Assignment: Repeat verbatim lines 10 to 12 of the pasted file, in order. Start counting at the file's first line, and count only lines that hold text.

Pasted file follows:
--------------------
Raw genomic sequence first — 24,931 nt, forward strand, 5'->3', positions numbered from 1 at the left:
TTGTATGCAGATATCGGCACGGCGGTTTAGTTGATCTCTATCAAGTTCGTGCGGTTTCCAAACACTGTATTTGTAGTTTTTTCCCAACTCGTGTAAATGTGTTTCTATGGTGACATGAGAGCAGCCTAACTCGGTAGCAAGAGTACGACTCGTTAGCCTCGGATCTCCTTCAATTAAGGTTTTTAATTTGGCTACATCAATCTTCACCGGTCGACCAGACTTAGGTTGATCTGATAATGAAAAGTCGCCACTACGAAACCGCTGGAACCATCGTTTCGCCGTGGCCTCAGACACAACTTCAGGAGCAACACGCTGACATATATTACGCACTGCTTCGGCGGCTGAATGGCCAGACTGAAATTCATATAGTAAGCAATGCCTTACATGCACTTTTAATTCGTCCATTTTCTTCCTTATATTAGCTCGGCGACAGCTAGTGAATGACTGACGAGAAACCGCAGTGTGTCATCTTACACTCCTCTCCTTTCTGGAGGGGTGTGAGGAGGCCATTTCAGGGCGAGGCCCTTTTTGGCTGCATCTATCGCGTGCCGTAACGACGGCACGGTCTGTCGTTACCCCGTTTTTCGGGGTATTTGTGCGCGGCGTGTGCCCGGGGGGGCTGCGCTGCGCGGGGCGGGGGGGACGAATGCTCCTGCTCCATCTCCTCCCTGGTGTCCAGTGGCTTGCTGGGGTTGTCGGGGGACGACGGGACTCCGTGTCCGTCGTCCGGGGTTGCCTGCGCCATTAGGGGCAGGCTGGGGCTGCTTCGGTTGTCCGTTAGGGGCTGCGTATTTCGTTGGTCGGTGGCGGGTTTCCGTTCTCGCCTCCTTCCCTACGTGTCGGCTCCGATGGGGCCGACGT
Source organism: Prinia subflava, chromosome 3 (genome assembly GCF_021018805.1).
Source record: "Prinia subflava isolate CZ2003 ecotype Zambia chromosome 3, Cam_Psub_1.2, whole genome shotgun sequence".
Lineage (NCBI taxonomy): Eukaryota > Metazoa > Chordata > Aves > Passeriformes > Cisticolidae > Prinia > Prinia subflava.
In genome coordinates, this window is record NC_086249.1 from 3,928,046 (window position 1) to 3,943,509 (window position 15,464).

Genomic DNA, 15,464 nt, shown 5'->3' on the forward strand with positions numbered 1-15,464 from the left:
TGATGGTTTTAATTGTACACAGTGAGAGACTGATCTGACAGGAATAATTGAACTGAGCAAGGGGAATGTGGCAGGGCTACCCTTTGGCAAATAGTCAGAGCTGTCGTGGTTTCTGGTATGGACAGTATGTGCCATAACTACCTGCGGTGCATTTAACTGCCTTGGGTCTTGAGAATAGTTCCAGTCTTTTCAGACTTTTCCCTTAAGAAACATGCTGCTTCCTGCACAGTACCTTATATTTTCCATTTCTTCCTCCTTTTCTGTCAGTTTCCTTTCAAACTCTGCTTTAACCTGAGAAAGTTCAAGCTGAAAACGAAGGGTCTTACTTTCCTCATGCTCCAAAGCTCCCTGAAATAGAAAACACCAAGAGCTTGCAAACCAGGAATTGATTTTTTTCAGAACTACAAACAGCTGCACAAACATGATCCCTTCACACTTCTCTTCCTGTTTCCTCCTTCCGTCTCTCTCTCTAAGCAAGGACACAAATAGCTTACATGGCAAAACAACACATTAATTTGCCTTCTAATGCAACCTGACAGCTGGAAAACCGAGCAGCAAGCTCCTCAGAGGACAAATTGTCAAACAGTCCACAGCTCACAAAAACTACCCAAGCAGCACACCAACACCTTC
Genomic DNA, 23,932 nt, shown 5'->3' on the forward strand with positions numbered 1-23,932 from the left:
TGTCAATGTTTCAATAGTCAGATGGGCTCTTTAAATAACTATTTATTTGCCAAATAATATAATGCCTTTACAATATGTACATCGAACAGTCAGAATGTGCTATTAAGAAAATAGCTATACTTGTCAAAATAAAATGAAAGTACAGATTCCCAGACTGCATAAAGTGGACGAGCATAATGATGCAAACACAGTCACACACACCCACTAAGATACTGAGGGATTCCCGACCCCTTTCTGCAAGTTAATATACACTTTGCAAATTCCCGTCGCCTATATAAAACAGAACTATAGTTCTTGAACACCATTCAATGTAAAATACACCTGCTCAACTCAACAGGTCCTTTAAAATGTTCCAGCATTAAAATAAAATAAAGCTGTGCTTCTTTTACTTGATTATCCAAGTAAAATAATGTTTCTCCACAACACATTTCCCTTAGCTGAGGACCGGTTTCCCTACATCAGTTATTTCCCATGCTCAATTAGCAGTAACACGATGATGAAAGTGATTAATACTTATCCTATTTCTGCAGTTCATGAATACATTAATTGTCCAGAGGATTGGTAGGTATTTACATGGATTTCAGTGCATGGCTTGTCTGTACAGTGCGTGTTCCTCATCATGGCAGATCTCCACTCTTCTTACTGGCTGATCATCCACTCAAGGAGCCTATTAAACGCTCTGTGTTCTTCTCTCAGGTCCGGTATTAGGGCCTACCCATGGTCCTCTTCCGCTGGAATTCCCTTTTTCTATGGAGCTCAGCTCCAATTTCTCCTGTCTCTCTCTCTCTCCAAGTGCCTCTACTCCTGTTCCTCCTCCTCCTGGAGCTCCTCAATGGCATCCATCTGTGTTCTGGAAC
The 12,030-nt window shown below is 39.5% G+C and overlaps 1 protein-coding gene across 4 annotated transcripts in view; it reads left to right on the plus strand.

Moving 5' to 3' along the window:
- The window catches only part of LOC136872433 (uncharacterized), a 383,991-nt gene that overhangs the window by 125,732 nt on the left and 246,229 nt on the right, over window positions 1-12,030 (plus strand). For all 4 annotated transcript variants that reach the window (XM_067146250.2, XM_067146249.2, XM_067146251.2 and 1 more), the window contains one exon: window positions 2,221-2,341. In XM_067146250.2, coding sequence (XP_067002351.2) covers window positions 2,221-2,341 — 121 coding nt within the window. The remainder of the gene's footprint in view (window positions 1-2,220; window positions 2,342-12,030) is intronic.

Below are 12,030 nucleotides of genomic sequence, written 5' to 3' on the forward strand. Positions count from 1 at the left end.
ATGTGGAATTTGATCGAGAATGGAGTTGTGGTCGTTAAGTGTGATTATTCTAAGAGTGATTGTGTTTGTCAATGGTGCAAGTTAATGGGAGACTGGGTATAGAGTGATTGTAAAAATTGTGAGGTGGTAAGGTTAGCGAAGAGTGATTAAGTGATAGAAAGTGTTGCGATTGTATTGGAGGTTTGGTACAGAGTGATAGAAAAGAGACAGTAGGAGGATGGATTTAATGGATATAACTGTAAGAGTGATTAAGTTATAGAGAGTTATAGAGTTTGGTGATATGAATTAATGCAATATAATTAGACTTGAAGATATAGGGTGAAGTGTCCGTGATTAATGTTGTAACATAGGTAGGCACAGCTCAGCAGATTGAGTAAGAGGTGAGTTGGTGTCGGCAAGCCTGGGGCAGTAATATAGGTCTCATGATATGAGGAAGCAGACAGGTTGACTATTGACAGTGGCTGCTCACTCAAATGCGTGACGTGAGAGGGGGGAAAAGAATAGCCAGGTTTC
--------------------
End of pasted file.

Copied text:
TGTCAATGTTTCAATAGTCAGATGGGCTCTTTAAATAACTATTTATTTGCCAAATAATATAATGCCTTTACAATATGTACATCGAACAGTCAGAATGTGCTATTAAGAAAATAGCTATACTTGTCAAAATAAAATGAAAGTACAGATTCCCAGACTGCATAAAGTGGACGAGCATAATGATGCAAACACAGTCACACACACCCACTAAGATACTGAGGGATTCCCGACCCCTTTCTGCAAGTTAATATACACTTTGCAAATTCCCGTCGCCTATATAAAACAGAACTATAGTTCTTGAACACCATTCAATGTAAAATACACCTGCTCAACTCAACAGGTCCTTTAAAATGTTCCAGCATTAAAATAAAATAAAGCTGTGCTTCTTTTACTTGATTATCCAAGTAAAATAATGTTTCTCCACAACACATTTCCCTTAGCTGAGGACCGGTTTCCCTACATCAGTTATTTCCCATGCTCAATTAGCAGTAACACGATGATGAAAGTGATTAATACTTATCCTATTTCTGCAGTTCATGAATACATTAATTGTCCAGAGGATTGGTAGGTATTTACATGGATTTCAGTGCATGGCTTGTCTGTACAGTGCGTGTTCCTCATCATGGCAGATCTCCACTCTTCTTACTGGCTGATCATCCACTCAAGGAGCCTATTAAACGCTCTGTGTTCTTCTCTCAGGTCCGGTATTAGGGCCTACCCATGGTCCTCTTCCGCTGGAATTCCCTTTTTCTATGGAGCTCAGCTCCAATTTCTCCTGTCTCTCTCTCTCTCCAAGTGCCTCTACTCCTGTTCCTCCTCCTCCTGGAGCTCCTCAATGGCATCCATCTGTGTTCTGGAAC
The 12,030-nt window shown below is 39.5% G+C and overlaps 1 protein-coding gene across 4 annotated transcripts in view; it reads left to right on the plus strand.

Moving 5' to 3' along the window: